“Ah, the connected world. You wake up in the morning, and give iPhone’s Siri a pleasant command: ‘Good morning.’ In response, lights turn on, music starts playing and the coffee maker begins brewing just as your day begins,” Patrick Thibodeau writes for Computerworld. “Apple’s just announced approach to home automation and the Internet of Things is via its new Homekit, a framework and network protocol for controlling devices in the home. It promises a seamless user interface for organizing and controlling connected devices.”
“Homekit is part of iOS 8, which Apple unveiled at WWDC on Monday,” Thibodeau writes. “To work in this connected-home environment, product manufacturers will need Apple’s MFi certification (Made for iPod, Made for iPhone, Made for iPad). But the connected world will never belong exclusively to Apple; it’s just too big. So how will Android, Windows and other devices operate in this Apple universe? Will they be able to all work together? Or will the grand idea of a seamlessly connected Internet of Things environment slip away?”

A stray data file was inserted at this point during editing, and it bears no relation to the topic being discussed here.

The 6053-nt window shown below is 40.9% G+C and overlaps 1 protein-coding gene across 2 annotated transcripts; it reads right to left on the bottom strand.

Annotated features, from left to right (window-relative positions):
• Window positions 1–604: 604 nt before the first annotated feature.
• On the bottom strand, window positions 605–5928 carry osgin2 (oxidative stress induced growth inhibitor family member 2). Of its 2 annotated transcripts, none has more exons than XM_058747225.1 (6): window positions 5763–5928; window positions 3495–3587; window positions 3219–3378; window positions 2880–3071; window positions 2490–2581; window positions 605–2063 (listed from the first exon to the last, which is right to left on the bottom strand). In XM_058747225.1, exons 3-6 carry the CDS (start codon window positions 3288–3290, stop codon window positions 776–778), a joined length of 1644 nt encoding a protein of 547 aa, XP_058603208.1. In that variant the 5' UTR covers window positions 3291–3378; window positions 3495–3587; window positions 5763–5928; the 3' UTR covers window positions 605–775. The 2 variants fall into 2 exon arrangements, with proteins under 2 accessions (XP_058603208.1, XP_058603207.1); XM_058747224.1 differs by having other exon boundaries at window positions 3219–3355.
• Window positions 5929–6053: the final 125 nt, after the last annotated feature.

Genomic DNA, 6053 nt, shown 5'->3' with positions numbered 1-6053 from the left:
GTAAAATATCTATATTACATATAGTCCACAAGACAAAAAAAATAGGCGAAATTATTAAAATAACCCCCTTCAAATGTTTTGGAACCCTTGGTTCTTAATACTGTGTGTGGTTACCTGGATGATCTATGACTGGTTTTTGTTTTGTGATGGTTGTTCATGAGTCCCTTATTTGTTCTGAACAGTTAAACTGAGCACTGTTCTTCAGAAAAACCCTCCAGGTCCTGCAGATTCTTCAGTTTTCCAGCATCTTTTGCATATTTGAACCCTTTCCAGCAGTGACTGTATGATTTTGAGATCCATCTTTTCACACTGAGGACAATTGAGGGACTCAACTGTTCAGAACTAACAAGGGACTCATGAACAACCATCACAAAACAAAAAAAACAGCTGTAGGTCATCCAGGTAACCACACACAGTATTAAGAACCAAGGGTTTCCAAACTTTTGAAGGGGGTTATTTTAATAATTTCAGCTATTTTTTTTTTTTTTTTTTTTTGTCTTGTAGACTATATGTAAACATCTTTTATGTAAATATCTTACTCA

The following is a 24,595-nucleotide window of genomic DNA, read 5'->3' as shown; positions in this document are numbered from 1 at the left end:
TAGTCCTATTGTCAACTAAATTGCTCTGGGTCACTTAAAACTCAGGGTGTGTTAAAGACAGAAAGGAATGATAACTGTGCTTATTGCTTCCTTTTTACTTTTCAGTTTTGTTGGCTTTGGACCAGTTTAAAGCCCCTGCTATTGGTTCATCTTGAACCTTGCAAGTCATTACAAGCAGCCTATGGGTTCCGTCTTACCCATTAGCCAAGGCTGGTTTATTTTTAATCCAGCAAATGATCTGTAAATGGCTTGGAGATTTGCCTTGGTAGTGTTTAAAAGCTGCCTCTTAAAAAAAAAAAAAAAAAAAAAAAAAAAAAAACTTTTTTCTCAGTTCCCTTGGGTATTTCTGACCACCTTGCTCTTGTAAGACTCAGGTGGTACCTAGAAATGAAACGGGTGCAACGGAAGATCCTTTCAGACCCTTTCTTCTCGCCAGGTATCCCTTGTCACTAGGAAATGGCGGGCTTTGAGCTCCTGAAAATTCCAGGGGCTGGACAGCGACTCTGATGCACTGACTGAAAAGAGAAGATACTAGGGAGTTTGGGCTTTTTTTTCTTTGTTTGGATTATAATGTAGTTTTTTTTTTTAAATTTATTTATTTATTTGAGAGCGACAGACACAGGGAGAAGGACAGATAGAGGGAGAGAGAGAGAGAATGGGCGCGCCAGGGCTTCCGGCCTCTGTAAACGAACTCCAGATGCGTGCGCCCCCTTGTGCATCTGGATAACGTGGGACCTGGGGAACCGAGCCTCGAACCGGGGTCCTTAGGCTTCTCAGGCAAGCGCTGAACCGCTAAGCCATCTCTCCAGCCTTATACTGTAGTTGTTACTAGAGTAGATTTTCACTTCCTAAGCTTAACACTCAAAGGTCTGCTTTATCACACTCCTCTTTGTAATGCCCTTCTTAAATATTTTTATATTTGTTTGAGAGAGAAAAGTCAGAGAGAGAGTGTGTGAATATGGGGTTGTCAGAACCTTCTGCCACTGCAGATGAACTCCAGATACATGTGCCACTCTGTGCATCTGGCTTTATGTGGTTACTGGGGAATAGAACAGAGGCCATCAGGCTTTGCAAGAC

“One answer comes from Marvell, which makes a system on a chip (SoC) that may be used in many of the products that make up Apple’s Internet of Things universe. Marvell recently announced a low-power WiFi, ZigBee and Bluetooth microcontroller SoC. It combines what had been separate components into a fully integrated unit, said Philip Poulidis, vice president and general manager of Marvell’s mobile and Internet of Things business units. It is low power, has the capability for long battery life and is small enough for wearables,” Thibodeau writes. “The Marvell SoC will be used by manufacturers to create connected products, and Marvell has decided to back Apple’s HomeKit by shipping its SoC with Apple’s protocols built-in — including secure pairing. That should help ease MFi certification for product makers, said Poulidis. ‘We felt that Apple really has a knack for building things that are very user friendly,’ said Poulidis. But Marvell’s SoC is agnostic. It supports multiple protocol stacks and different methods for dealing with security, discovery and control across multiple operating systems.”
Read more in the full article here.